An emotion regulation account of the paradox of fiction

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Abstract
The paradox of fiction tackles how we can be considered as rational while having emotions towards fictional and thus non-existing events. I aim to show that the different philosophical positions on this issue can be reconciled within the emotion regulation framework. This approach refines the concept of emotion, defining it as a sequence of distinct regulated processes. I argue that the philosophical solutions that have been proposed to solve the paradox can be framed as different regulation mechanisms occuring at each stage of the emotion sequence. Based on these results, I propose an original and unifying solution to the paradox of fiction which relies on the notion of quasi-belief. On one hand, this solution solves the paradox of fiction through rejecting each proposition of the paradox at different stages of the emotion process. On the other hand, it explains through the notion of rational appraisal why the question of the existence of emotions towards fictional events is bound to the question of their rationality. The functional roles of emotion towards fictional events are thus discussed, showing how rationality shapes emotions towards fictional events.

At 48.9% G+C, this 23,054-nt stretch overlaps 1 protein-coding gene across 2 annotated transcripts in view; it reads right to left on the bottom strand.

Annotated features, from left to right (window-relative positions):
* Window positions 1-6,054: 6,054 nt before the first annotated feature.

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Archival date: 2020-04-29
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